All the birds on the grazing marsh periodically spooked and flew round – the tight flock of about 1,000 Golden Plover whirling in the sky being a highlight, reminiscent of a Starling murmuration as it did so. A large flock of Brent Geese flew in and landed in the fields by the path. A quick scan through the flock revealed a slightly darker, blacker one, with a slightly brighter and more extensive white collar and a slightly more solid and brighter white flank patch. It was not quite black enough to be a pure Black Brant, but was instead one of the regular hybrid Black Brant x Dark-bellied Brent Goose which returns every year to this stretch of the coast. We stopped to have a good look at it.
Up on the seawall, we could immediately see a Short-eared Owl out quartering the grazing marsh. We hurried along to where it was, but it seemed to have disappeared. While we were looking for it again, we picked up first one, then two, then three Barn Owls also out hunting. Eventually the Short-eared Owl reappeared again, more distant now. We watched it for some time, working its way back and forth with its distinctive stiff wingbeats. It landed and stood for a while in the grass, alert and looking round constantly. Finally, it started to work its way closer and positioning ourselves further round on the seawall we had great views as it flew round in front of us several times.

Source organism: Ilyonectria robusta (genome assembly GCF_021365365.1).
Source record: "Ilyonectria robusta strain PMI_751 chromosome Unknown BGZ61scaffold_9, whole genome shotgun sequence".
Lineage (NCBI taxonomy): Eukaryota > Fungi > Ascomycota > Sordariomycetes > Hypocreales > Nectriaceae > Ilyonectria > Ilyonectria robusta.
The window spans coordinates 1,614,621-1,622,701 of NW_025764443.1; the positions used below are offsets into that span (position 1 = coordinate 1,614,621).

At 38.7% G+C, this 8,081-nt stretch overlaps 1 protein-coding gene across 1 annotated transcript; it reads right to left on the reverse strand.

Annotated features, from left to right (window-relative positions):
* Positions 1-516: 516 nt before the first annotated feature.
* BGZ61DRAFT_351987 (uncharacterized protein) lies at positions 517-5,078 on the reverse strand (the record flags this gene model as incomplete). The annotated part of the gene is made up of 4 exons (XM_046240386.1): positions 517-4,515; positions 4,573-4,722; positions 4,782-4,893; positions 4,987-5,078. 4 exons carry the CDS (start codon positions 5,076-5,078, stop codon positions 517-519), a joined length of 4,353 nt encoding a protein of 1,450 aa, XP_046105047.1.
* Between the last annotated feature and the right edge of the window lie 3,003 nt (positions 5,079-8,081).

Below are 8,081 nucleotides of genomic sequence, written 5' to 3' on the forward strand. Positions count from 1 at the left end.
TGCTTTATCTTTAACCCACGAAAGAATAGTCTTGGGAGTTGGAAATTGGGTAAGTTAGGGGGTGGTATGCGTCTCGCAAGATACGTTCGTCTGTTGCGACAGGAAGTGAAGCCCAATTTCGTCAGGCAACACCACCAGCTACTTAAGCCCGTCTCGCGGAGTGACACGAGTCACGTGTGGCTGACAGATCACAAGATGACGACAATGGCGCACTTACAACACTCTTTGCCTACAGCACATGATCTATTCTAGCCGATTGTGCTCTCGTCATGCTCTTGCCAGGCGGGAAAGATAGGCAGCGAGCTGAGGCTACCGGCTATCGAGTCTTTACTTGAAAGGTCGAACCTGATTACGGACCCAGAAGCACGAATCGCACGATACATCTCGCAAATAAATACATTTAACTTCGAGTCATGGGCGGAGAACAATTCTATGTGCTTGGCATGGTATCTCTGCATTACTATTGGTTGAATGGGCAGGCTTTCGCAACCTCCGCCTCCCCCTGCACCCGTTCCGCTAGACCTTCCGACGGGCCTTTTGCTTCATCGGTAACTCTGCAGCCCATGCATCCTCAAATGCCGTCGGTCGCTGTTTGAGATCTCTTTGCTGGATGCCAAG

The Rough-legged Buzzard also had a fly round, flashing its white tail base, before returning to one of its favourite posts yet again. But a quick scan of the fence line revealed a second buzzard, and this time not the pale Common Buzzard. It turned and we could see that the two Rough-legged Buzzards were perched just a short distance away from each other. They flew from post to post, at one point even getting in the same scope view together.
On the walk back, a nice Barn Owl came over the reedbed towards us, veering away only at the last minute. Yet another was hunting over the set aside field by the path as we got back towards the car. Quite a haul of Barn Owls today!